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Lungs in Good Hands

(Part II)

The lung is a vital organ. In the Department of Thoracic Surgery, malignant diseases such as lung cancer and lung metastases are carefully diagnosed and treated using minimally invasive surgical procedures.


Looking into the chest with a camera

A major focus in the Department of Thoracic Surgery is video-assisted thoracoscopic (VATS) surgery for lung cancer. In this, a rod-like video camera passes through a few centimeter-sized skin sections to allow a view into the operating area. Thus, ever more complicated operations can be performed minimally invasively. "Numerous studies have already proven that a VATS resection can achieve complete tumor removal at least as safely as with open surgery," says Professor Dr. Bernward Passlick, Medical Director of the Department of Thoracic Surgery at the Medical Center - University of Freiburg. The video system's optical magnification has advantages for the operator. For example, lymph nodes can be removed much more precisely because hidden areas in the thoracic cavity can be illuminated. Minimally invasive operations also have significant advantages for patients: less tissue damage and thus less pain and fewer inflammatory reactions. Many patients are able to recover faster and return to everyday life more quickly. As a rule, employed people can resume work swiftly after brief rehabilitation. Older patients and those with concomitant diseases can also be treated successfully. However, complex minimally invasive procedures can only be performed by specially trained surgeons with excellent technical equipment.

Pleural mesotheliomas from asbestos

However, not all diseases can be treated minimally invasively. For example, asbestos often provokes pleural mesotheliomas (tumors), which sometimes appear only decades later. Typical mutations can be displayed using modern X-ray and CT examinations. The question of whether malignant pleural mesothelioma actually lies behind these mutations can be clarified by a subsequent chest endoscopy. If a tumor is present, the physicians can try to reduce the tumor burden by removing the pleura, and sometimes also the visceral pleura and diaphragm, in order to improve the chances for successful medicinal therapy. In the Department of Thoracic Surgery, an especially lung-conserving procedure is used for the removal of pleural mesotheliomas in order to keep post-surgical restrictions to the minimum possible. The removal of the pleura is combined with chemotherapy, which is carried out during chest surgery in order to increase the effectiveness of the treatment. This intensive but at the same time conserving treatment of pleural mesotheliomas has so far only been offered in a few centers in Germany, meaning that many patients from far away visit the Department of Thoracic Surgery for this form of therapy.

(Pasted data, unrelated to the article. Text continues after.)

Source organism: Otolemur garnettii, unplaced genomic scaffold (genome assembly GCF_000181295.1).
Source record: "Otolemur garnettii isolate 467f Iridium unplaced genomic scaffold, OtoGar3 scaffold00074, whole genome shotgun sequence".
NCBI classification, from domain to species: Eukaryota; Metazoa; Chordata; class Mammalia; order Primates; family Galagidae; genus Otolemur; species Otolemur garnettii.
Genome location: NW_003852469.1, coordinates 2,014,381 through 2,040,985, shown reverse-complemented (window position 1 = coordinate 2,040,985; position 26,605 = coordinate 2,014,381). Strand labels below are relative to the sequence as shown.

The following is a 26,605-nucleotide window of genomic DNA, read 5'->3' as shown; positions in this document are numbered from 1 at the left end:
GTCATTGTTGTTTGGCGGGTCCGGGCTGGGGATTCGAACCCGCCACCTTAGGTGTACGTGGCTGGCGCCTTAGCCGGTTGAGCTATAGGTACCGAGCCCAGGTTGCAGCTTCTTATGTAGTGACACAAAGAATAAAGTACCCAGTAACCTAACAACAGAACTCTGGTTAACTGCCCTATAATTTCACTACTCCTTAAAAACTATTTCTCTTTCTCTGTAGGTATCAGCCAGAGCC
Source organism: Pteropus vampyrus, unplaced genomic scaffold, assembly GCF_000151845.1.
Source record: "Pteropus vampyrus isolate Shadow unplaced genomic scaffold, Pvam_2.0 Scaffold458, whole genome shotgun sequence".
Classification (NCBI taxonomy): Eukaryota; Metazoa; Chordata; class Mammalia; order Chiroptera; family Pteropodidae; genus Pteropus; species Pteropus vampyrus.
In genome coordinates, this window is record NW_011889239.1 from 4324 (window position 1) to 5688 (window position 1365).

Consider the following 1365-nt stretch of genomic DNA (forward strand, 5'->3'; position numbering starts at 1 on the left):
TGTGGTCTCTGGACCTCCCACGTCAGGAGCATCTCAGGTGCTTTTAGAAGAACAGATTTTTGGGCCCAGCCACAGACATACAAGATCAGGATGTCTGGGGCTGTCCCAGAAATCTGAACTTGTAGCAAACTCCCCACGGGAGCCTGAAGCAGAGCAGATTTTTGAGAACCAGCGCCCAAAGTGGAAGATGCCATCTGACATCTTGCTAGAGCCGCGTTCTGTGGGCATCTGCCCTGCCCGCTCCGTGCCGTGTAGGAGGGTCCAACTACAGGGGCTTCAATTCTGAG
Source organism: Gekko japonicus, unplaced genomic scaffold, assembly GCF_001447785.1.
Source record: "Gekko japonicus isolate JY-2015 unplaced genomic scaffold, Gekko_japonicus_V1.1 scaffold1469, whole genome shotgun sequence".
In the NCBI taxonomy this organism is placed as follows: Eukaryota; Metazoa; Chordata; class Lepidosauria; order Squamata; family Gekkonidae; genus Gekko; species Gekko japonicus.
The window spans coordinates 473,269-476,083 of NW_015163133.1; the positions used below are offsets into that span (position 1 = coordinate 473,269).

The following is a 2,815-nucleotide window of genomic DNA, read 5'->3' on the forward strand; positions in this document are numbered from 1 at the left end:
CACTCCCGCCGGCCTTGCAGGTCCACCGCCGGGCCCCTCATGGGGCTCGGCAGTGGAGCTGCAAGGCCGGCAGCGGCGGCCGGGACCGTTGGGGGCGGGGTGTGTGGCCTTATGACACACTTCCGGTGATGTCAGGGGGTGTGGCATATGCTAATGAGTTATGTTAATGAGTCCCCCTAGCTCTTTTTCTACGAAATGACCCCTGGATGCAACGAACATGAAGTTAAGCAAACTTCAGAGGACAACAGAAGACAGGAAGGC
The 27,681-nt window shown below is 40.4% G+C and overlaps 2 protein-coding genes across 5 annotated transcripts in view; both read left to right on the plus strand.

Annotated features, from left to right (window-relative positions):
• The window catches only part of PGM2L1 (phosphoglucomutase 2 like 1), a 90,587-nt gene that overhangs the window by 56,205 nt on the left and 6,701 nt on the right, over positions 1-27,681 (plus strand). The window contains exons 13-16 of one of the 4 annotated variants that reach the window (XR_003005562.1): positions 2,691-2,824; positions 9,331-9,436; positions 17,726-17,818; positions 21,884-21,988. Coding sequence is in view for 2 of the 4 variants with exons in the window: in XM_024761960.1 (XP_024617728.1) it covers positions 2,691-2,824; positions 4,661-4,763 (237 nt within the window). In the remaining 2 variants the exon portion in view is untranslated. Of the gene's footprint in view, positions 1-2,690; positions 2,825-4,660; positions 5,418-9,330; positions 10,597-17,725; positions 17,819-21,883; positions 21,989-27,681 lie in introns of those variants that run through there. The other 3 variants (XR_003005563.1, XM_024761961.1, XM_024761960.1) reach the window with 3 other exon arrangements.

Removing as little healthy lung tissue as possible in pulmonary metastases

A further core area in the Department of Thoracic Surgery is the surgical removal of pulmonary metastases. The most important goal is to remove as little healthy lung tissue as possible. In tissue-conserving operations, the metastases are quickly and precisely removed using a high-energy laser, and the remaining lung tissue is then sealed. The prospects of success for the operation are mainly determined by the behavior of the primary tumor. A smaller number of metastases always make for a more positive prognosis. The prospects for healing are good, even if a lot of time passes between the occurrence of the primary tumor and the metastases. If pulmonary metastases recur, further surgery may be appropriate. However, this again depends on the nature of the primary tumor and other factors which a thoracic surgeon must assess.

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